The real reason why Glory fans have snubbed the A-League.
Posted by cegan on October 23, 2013
A recent article on the Football Australia website investigated why Glory fans are not attending A-League games in the same vigor that they had done in the old National Soccer League. Mike Cockerill’s opinion was to tell the Perth public they had no excuses to not turn up at games as the club had listened to them.
However Cockerill has used nostalgic memories, rather than an in-depth understanding of the state’s football culture.
The Glory of 1996 was the Perth Azzurri of 1951.
Perth Azzurri at its peak in the early 1950’s expanded rapidly and dared to challenge the traditional football clubs.Forty years later Perth Glory repeated history with 10% participation growth per year during the late 1990’s and broke countless Australian NSL records.
The other element that typifies Western Australian Football is the diversity of the states interactions towards football. How a community interacts with the world game in one suburb was different to another. Unison statements on football culture in Western Australia is problematic.
In the working class communities in the inner east of Perth there was very little opportunity for kids like my father in the 1970’s to play football in Maylands, the only option was Australian Rules Football.
However for his friend who grew up in the Swan Valley, there was only soccer to play up until he was 15. He had no opportunity to play Australian Rules Football as a young kid.
CT Stannage in A New History of Western Australia talks about the class system of sport in Perth. Soccer is clearly a team for civil servants and thus its influence on working class suburbs such as Maylands are limited. Australian Rules Football in Western Australia was a code not supported by the gentry of Western Australia as they believed it engendered violence. However Australian Rules Football bound working class communities which would limit any opportunities for my father to play any game other than Australian Rules Football in 1970’s Perth.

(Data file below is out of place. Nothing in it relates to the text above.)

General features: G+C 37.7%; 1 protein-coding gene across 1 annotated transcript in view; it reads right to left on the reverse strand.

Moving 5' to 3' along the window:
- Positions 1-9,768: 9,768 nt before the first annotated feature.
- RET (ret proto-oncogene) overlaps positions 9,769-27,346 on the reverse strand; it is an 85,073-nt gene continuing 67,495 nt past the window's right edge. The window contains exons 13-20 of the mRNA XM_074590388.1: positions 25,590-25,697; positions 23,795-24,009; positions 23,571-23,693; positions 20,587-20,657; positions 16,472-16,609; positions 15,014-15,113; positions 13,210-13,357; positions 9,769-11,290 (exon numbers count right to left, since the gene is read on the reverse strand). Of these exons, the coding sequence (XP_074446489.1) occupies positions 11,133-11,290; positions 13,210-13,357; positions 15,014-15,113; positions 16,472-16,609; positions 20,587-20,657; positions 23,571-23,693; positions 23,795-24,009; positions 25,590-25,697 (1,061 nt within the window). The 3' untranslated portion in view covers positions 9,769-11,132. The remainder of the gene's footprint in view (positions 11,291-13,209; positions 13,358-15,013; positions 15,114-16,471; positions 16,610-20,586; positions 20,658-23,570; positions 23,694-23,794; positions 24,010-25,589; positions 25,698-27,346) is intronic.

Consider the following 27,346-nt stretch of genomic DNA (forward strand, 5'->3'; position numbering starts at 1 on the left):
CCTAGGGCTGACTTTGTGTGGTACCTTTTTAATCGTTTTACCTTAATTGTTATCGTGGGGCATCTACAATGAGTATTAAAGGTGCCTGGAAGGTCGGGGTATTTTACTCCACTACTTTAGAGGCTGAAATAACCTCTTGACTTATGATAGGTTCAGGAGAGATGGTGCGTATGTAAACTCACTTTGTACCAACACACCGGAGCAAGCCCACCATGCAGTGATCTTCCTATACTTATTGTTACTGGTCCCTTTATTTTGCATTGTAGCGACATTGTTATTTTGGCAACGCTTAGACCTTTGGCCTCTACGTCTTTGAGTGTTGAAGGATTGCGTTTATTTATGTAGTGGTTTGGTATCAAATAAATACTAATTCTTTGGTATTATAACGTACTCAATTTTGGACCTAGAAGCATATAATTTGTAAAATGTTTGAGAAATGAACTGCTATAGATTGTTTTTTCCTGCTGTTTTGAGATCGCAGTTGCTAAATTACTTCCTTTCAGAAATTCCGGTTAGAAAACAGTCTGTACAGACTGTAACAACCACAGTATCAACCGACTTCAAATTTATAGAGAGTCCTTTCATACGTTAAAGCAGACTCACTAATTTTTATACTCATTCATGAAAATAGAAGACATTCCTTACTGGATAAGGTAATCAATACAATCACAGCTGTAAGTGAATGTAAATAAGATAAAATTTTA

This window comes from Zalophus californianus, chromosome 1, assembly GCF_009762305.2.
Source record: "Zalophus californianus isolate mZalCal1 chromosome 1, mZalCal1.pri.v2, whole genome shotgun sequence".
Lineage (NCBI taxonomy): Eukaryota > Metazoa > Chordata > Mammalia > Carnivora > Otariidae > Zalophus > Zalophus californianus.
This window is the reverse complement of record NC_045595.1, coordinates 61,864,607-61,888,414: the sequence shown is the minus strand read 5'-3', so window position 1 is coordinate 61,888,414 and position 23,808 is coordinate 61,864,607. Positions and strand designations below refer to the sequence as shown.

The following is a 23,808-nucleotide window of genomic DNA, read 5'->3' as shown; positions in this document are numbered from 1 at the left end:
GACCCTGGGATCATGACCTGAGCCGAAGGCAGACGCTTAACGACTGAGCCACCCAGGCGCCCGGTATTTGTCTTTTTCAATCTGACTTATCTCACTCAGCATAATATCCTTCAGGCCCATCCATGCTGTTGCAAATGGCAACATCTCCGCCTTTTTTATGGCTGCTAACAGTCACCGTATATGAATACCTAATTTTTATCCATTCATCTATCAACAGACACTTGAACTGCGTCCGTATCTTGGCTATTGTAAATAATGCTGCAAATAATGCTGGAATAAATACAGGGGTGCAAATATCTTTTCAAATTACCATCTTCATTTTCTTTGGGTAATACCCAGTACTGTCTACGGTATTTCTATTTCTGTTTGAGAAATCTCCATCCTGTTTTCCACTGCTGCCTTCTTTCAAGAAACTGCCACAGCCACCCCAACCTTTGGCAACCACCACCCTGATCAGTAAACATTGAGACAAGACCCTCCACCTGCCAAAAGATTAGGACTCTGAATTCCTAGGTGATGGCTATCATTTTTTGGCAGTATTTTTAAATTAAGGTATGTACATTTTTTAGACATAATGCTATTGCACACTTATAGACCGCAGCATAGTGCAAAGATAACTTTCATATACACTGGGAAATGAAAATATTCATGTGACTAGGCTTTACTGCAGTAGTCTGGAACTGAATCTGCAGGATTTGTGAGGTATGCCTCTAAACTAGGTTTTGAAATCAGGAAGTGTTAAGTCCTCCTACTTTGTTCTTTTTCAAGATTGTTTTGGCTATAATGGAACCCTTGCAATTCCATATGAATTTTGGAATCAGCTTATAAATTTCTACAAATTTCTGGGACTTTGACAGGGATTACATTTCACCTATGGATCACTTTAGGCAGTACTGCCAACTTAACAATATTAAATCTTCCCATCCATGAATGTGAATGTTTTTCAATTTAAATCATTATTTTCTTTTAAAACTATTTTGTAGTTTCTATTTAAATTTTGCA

If we look at the current crowd issues, Damian Mori’s column in 2002/3 indicates why in 2012/13 the crowds are some of the lowest in the A-League.
“I can understand that some people might have been turned off the NSL by the problems that continue to hamper the league, while the loss of TV coverage has also been a big blow to the competition. But I’m sure that before too long, with the help of the Federal Governments inquiry into the sport, the league will be reformed”
“But Perth Glory needs to stay strong as a club and that needs the assistance of fans. I know supporters are entitled to show their dissapointment by refusing to come to matches. I only hope the opposite will be the case and we can show the rest of the league exactly where the game should be.” The West Australian, October 31st 2002
The crowds of 2011/12 are a similar average to those of 2002/3.
The nostalgia in the Glory fan, which Cockerill represents well in his article is not why crowds are bad in 2013. .
If history is seen as teaching us lessons for the future then a comprehensive analysis of the codes history is necessary.
In my initial research the vastly different interactions with the world game is clear throughout the Perth metropolitan area.
Even with the immense hype of the Glory in the late 1990’s, not every suburb interacted with the club with passion. Notably the inner city suburb of Leederville had over 1500 people opposing the club’s proposed move to their town in 2001 in a petition to the Town of Vincent.
So what drives hype in football in Western Australia?
- Perth v Fremantle rivalry
- State Parochialism
The research and development of the book will exemplify these themes, but it’s a lot more complex than Cockerill’s analysis. Perth became disenfranchised by the NSL and they haven’t been encouraged to head to the A-League because of the dearth of excitement surrounding the game. The code is currently in a natural plateau of support that has occurred many times after strong growth in support and was present prior to the introduction of Perth Glory in 1996.
The FFA and Glory need to reflect on the past to spark a return to the interest in the game of the late 90’s. A comprehensive understanding of the codes diverse interactions within the city is needed before the world game reaches the ‘untapped’ potential that Cockerill accurately identified.
By Chris Egan